The data presented above demonstrate that the myogenic code of MyoD is a critical determinant of DNA binding and that mutation of these two residues results in decreased affinity for DNA. This decreased affinity is due in part to reduced dimerization affinity, a reduced affinity for E box binding, and an increased off rate from DNA. However, an intact myogenic code was not absolutely required for canonical E box binding (Fig. (Fig.2),2), and therefore, the requirement of these two amino acid determinants for dominant myogenic induction by MyoD is left unexplained. Recently, the discovery of critical noncanonical E boxes in the myogenin promoter (Fig. (Fig.5A)5A) suggested that the DNA binding ability of MyoD is tightly regulated to optimize binding to this critical locus in the muscle transcriptional program (3). Therefore, to address the role of the myogenic code in activation of myogenin via the noncanonical E boxes in the promoter, we tested the ability of MyoD and MyoD(NN) to activate the myogenin promoter via E box-dependent and E box-independent mechanisms (Fig. (Fig.5).5). Both wild-type MyoD and MyoD(NN) activated the myogenin promoter significantly (Fig. (Fig.5B,5B, lanes 5 and 6). These data and data presented elsewhere (6, 12, 46) clearly demonstrate that MyoD(NN) exhibits significant activation of the myogenin promoter, although it is substantially less robust than wild-type MyoD.
Interestingly, wild-type MyoD also efficiently activated a mutant form of the myogenin promoter in which both canonical E boxes (E1 and E2) were mutated (Fig. (Fig.5B,5B, lane 8). These observations are consistent with the notion that activation of myogenin by MyoD occurs via the noncanonical E boxes in the promoter (3, 13). In contrast to wild-type MyoD, the MyoD(NN) myogenic code mutant failed to activate the myogenin promoter in which the two canonical E boxes were mutated (Fig. (Fig.5B,5B, lane 9). If the ability to bind to and utilize noncanonical E boxes was similar between MyoD and MyoD(NN), then both proteins should have efficiently activated the mE1/E2 reporter since this construct lacks high-affinity binding sites for MyoD. We normalized the activation of the mutant E1/E2 myogenin reporter by MyoD and MyoD(NN) to the activation of the wild-type reporter (Fig. (Fig.5C).5C). Compared to the wild-type reporter, MyoD was 64% as effective at activation of the mutant reporter. By contrast, MyoD(NN) was only able to activate the mutant myogenin promoter to 23% of the level that it activated the wild-type promoter (Fig. (Fig.5C).5C). Thus, even when the overall deficit in myogenin activation by MyoD(NN) is taken into account, this myogenic code mutant of MyoD is significantly less efficient than wild-type MyoD at activation through the noncanonical E boxes in the promoter. These data strongly support the notion that the myogenic code of MyoD is required for activation of myogenin via the noncanonical E boxes in the promoter.
The complete inability of MyoD(NN) to activate the myogenin promoter via the noncanonical E boxes suggested that the myogenic code may be essential for noncanonical E box binding by MyoD. Therefore, we tested the requirement of the myogenic code for MyoD binding to these noncanonical E boxes (Fig. (Fig.6).6). Under conditions where we observed binding to the myogenin noncanonical E boxes by wild-type MyoD (Fig. (Fig.6A,6A, lane 2), we never observed any binding by MyoD(NN) (Fig. (Fig.6A,6A, lane 9). The binding by MyoD to the noncanonical E boxes was specific, as an unlabeled wild-type E box was able to compete fully for binding to the noncanonical E boxes (Fig. (Fig.6A,6A, lanes 3 to 5) while an unlabeled mutant E box oligonucleotide was unable to compete for MyoD binding (Fig. (Fig.6A,6A, lanes 6 to 8). The lysates used in this experiment contained equivalent levels of MyoD and MyoD(NN) proteins (see Fig. S1D in the supplemental material), and both MyoD and MyoD(NN) exhibited strong binding to a canonical E box from mef2c as heterodimers with either E12 (Fig. (Fig.6A,6A, lanes 14 and 15, respectively) or E47 (data not shown). Thus, these data indicate that the residues of the myogenic code, which are essential determinants of myogenic specificity within MyoD, are required for noncanonical E box binding.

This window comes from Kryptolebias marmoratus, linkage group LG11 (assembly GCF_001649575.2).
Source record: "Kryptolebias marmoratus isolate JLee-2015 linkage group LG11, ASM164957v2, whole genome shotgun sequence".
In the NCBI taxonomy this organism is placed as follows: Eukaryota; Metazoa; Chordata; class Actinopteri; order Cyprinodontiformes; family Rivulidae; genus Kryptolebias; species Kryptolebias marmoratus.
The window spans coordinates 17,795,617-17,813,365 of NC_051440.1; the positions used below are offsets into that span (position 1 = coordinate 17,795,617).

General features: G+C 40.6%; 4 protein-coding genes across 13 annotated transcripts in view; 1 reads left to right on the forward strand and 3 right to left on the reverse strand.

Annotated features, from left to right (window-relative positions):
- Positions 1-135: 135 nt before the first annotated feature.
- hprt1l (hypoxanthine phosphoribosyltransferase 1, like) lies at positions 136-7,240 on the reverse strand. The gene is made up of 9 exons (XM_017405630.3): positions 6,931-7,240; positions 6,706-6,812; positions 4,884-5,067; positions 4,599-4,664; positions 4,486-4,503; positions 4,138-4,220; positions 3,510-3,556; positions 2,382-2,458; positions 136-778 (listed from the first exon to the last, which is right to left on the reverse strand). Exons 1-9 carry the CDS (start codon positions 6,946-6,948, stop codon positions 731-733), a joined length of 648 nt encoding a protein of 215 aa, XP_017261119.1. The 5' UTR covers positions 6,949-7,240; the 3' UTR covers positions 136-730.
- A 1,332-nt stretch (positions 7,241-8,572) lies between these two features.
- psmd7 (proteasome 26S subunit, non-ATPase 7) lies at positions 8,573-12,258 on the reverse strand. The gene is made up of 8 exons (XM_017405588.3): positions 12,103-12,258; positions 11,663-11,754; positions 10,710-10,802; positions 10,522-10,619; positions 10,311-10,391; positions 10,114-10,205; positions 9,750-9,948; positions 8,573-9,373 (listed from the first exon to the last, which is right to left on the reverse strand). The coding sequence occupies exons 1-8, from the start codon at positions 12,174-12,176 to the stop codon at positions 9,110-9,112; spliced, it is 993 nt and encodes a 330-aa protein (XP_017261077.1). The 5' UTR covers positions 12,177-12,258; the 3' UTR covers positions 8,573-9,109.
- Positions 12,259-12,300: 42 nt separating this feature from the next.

To determine if the myogenic code is also required for noncanonical E box binding in vivo, we determined the ability of wild-type MyoD and MyoD(NN) to bind to the noncanonical E boxes in the myogenin promoter in transfected cells (Fig. (Fig.6B).6B). C3H10T1/2 cells were cotransfected with Myc-tagged expression plasmids for MyoD or MyoD(NN) and various myogenin reporter constructs (Fig. (Fig.6B).6B). Following transfection, cells were prepared for ChIP analysis (described in detail in Materials and Methods), and DNA was digested with DraI and PciI to separate the noncanonical E boxes from the canonical E1 and E2 E boxes in the myogenin promoter (Fig. (Fig.6B).6B). Immunoprecipitated products were then amplified with the primers P1 and P2 depicted in Fig. Fig.6B6B and described in detail in Materials and Methods. MyoD efficiently bound the noncanonical E boxes in the myogenin promoter, whereas MyoD(NN) exhibited no detectable binding (Fig. (Fig.6C,6C, lanes 1 and 2, respectively). The precipitation of the DraI-PciI fragment of the myogenin promoter by MyoD specifically depended on the presence of intact noncanonical E boxes, since mutation of that element ablated the detection of the product by ChIP with wild-type MyoD (Fig. (Fig.6C,6C, lane 5). As expected, mutation of both canonical E boxes in the myogenin promoter had no affect on the binding of wild-type MyoD to the noncanonical E boxes or detection of the DraI-PcI fragment of the promoter (Fig. (Fig.6C,6C, lane 3). Importantly, the DraI-PciI fragment of the myogenin promoter was not detected in ChIP reactions including MyoD(NN) under any condition (Fig. (Fig.6C,6C, lanes 2, 4, and 6). ChIP reactions in which nonspecific antibody was included failed to detect the DraI-PciI band from the myogenin promoter in the presence of both MyoD and MyoD(NN) (Fig. (Fig.6C,6C, lanes 7 and 8). All reactions had comparable amounts of input DNA (Fig. (Fig.6D).6D). Taken together, these data further demonstrate that the myogenic code is essential for MyoD interaction with the noncanonical E boxes in the myogenin promoter in vivo and that this interaction occurs with the noncanonical E boxes in a sequence-specific manner.